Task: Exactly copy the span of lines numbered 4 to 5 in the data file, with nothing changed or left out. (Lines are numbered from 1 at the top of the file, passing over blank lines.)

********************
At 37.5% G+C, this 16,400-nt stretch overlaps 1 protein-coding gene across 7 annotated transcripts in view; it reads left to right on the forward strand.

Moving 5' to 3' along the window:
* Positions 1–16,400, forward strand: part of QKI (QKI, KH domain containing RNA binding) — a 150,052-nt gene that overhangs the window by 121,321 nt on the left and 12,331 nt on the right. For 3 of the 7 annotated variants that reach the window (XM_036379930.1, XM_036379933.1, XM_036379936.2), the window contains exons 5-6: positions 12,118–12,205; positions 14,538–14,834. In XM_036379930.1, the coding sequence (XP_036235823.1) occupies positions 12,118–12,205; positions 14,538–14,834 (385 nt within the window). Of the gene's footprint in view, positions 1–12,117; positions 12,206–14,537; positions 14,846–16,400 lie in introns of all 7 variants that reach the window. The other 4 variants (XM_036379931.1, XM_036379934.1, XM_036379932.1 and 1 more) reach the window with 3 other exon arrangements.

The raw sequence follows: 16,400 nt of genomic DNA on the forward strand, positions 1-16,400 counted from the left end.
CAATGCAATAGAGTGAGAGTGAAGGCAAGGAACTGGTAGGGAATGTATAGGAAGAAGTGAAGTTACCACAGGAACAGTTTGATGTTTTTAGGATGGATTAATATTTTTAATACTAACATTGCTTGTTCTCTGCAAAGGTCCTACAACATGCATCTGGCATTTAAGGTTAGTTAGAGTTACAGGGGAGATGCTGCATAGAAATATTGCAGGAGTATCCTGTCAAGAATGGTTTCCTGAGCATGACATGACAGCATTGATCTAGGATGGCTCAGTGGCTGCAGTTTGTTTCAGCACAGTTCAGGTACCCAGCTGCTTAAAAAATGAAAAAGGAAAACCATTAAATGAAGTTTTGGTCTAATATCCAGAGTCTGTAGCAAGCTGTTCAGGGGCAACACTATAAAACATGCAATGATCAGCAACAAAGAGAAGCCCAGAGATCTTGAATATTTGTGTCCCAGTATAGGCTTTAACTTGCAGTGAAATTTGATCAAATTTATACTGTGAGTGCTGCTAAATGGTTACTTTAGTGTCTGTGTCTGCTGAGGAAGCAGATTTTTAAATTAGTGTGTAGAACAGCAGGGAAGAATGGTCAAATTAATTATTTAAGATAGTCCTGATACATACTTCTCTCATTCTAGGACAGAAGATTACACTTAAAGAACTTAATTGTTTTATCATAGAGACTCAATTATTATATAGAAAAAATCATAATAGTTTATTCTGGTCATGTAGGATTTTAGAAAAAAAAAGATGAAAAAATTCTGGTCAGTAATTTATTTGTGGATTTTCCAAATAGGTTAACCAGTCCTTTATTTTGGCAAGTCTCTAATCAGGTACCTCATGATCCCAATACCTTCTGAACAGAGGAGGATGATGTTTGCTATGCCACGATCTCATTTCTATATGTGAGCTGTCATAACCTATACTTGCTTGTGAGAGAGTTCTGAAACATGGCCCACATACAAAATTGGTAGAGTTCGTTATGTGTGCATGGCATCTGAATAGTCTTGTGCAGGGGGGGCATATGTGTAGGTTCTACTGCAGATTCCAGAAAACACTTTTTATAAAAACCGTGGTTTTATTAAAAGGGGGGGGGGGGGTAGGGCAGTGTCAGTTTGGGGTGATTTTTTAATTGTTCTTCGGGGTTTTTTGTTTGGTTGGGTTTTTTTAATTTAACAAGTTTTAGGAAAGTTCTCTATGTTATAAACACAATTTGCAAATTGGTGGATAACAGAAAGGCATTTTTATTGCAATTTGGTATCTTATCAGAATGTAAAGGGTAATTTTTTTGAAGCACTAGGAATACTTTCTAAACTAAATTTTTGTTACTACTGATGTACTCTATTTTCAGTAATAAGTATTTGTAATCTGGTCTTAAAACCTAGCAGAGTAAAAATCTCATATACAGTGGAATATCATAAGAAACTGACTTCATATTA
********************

The raw sequence follows: 16,400 nt of genomic DNA on the forward strand, positions 1-16,400 counted from the left end.
CAATGCAATAGAGTGAGAGTGAAGGCAAGGAACTGGTAGGGAATGTATAGGAAGAAGTGAAGTTACCACAGGAACAGTTTGATGTTTTTAGGATGGATTAATATTTTTAATACTAACATTGCTTGTTCTCTGCAAAGGTCCTACAACATGCATCTGGCATTTAAGGTTAGTTAGAGTTACAGGGGAGATGCTGCATAGAAATATTGCAGGAGTATCCTGTCAAGAATGGTTTCCTGAGCATGACATGACAGCATTGATCTAGGATGGCTCAGTGGCTGCAGTTTGTTTCAGCACAGTTCAGGTACCCAGCTGCTTAAAAAATGAAAAAGGAAAACCATTAAATGAAGTTTTGGTCTAATATCCAGAGTCTGTAGCAAGCTGTTCAGGGGCAACACTATAAAACATGCAATGATCAGCAACAAAGAGAAGCCCAGAGATCTTGAATATTTGTGTCCCAGTATAGGCTTTAACTTGCAGTGAAATTTGATCAAATTTATACTGTGAGTGCTGCTAAATGGTTACTTTAGTGTCTGTGTCTGCTGAGGAAGCAGATTTTTAAATTAGTGTGTAGAACAGCAGGGAAGAATGGTCAAATTAATTATTTAAGATAGTCCTGATACATACTTCTCTCATTCTAGGACAGAAGATTACACTTAAAGAACTTAATTGTTTTATCATAGAGACTCAATTATTATATAGAAAAAATCATAATAGTTTATTCTGGTCATGTAGGATTTTAGAAAAAAAAAGATGAAAAAATTCTGGTCAGTAATTTATTTGTGGATTTTCCAAATAGGTTAACCAGTCCTTTATTTTGGCAAGTCTCTAATCAGGTACCTCATGATCCCAATACCTTCTGAACAGAGGAGGATGATGTTTGCTATGCCACGATCTCATTTCTATATGTGAGCTGTCATAACCTATACTTGCTTGTGAGAGAGTTCTGAAACATGGCCCACATACAAAATTGGTAGAGTTCGTTATGTGTGCATGGCATCTGAATAGTCTTGTGCAGGGGGGGCATATGTGTAGGTTCTACTGCAGATTCCAGAAAACACTTTTTATAAAAACCGTGGTTTTATTAAAAGGGGGGGGGGGGGTAGGGCAGTGTCAGTTTGGGGTGATTTTTTAATTGTTCTTCGGGGTTTTTTGTTTGGTTGGGTTTTTTTAATTTAACAAGTTTTAGGAAAGTTCTCTATGTTATAAACACAATTTGCAAATTGGTGGATAACAGAAAGGCATTTTTATTGCAATTTGGTATCTTATCAGAATGTAAAGGGTAATTTTTTTGAAGCACTAGGAATACTTTCTAAACTAAATTTTTGTTACTACTGATGTACTCTATTTTCAGTAATAAGTATTTGTAATCTGGTCTTAAAACCTAGCAGAGTAAAAATCTCATATACAGTGGAATATCATAAGAAACTGACTTCATATTA